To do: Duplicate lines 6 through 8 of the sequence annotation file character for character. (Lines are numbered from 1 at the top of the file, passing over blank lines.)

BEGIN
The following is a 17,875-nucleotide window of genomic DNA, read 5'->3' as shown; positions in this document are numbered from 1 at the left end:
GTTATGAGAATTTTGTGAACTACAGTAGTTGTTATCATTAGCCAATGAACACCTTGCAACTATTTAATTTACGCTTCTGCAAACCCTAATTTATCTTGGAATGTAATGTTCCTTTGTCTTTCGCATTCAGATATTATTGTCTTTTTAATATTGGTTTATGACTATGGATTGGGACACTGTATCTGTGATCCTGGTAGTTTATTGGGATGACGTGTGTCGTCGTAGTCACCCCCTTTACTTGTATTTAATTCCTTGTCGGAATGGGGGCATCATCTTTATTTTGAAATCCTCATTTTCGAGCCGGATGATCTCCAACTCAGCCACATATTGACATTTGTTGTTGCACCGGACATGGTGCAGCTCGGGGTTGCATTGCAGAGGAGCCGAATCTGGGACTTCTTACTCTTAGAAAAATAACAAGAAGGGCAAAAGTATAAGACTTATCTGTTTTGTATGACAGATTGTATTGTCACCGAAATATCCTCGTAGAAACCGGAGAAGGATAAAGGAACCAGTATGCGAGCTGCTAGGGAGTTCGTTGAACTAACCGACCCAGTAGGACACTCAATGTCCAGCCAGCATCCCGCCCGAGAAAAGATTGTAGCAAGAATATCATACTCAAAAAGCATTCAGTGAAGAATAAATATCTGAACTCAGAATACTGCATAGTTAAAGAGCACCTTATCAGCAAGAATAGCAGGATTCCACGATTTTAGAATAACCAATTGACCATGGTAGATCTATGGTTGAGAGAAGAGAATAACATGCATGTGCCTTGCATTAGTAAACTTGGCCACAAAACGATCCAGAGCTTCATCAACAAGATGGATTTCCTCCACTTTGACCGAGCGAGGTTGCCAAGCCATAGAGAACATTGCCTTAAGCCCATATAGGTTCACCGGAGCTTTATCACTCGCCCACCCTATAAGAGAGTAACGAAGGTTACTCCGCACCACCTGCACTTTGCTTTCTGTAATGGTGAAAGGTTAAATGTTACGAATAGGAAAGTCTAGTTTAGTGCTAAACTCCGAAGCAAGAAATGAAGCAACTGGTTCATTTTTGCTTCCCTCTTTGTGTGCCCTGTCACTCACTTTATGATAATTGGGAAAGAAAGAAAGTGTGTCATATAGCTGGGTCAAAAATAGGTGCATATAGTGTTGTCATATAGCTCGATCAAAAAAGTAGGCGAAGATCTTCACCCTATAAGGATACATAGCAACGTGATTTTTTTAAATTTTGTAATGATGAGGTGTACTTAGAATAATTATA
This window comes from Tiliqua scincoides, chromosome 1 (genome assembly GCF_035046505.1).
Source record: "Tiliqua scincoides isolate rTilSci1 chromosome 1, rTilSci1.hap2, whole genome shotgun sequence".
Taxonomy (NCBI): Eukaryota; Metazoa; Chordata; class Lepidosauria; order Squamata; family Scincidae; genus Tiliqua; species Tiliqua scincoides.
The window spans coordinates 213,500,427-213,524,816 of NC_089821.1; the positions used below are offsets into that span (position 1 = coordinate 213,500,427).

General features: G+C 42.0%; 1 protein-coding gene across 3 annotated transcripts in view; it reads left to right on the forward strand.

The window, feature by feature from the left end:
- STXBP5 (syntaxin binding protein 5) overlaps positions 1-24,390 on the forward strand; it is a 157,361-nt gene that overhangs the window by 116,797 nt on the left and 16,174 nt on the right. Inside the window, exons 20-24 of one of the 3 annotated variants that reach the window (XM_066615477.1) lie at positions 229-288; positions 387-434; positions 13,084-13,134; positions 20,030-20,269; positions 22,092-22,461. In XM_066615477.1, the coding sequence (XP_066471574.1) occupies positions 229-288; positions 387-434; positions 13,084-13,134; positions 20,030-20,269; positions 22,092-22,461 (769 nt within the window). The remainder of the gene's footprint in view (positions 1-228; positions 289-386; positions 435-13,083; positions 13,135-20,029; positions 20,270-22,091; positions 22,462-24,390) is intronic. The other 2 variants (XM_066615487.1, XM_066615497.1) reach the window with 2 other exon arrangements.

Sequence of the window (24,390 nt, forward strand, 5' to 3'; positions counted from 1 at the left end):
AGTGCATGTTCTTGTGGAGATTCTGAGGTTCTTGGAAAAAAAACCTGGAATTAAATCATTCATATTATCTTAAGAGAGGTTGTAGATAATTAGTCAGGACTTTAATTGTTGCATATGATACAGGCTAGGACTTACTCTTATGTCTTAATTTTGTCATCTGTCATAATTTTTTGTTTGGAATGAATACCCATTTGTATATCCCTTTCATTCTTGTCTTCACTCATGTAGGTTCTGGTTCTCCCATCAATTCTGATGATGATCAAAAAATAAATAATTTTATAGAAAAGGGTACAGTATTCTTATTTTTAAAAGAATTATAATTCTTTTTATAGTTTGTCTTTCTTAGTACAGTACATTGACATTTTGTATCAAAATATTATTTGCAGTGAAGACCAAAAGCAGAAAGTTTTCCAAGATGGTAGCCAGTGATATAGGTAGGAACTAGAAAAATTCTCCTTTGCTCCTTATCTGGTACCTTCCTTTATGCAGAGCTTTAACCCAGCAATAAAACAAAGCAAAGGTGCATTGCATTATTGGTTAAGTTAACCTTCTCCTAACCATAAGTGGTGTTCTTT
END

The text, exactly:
The window spans coordinates 213,500,427-213,524,816 of NC_089821.1; the positions used below are offsets into that span (position 1 = coordinate 213,500,427).

General features: G+C 42.0%; 1 protein-coding gene across 3 annotated transcripts in view; it reads left to right on the forward strand.

The window, feature by feature from the left end: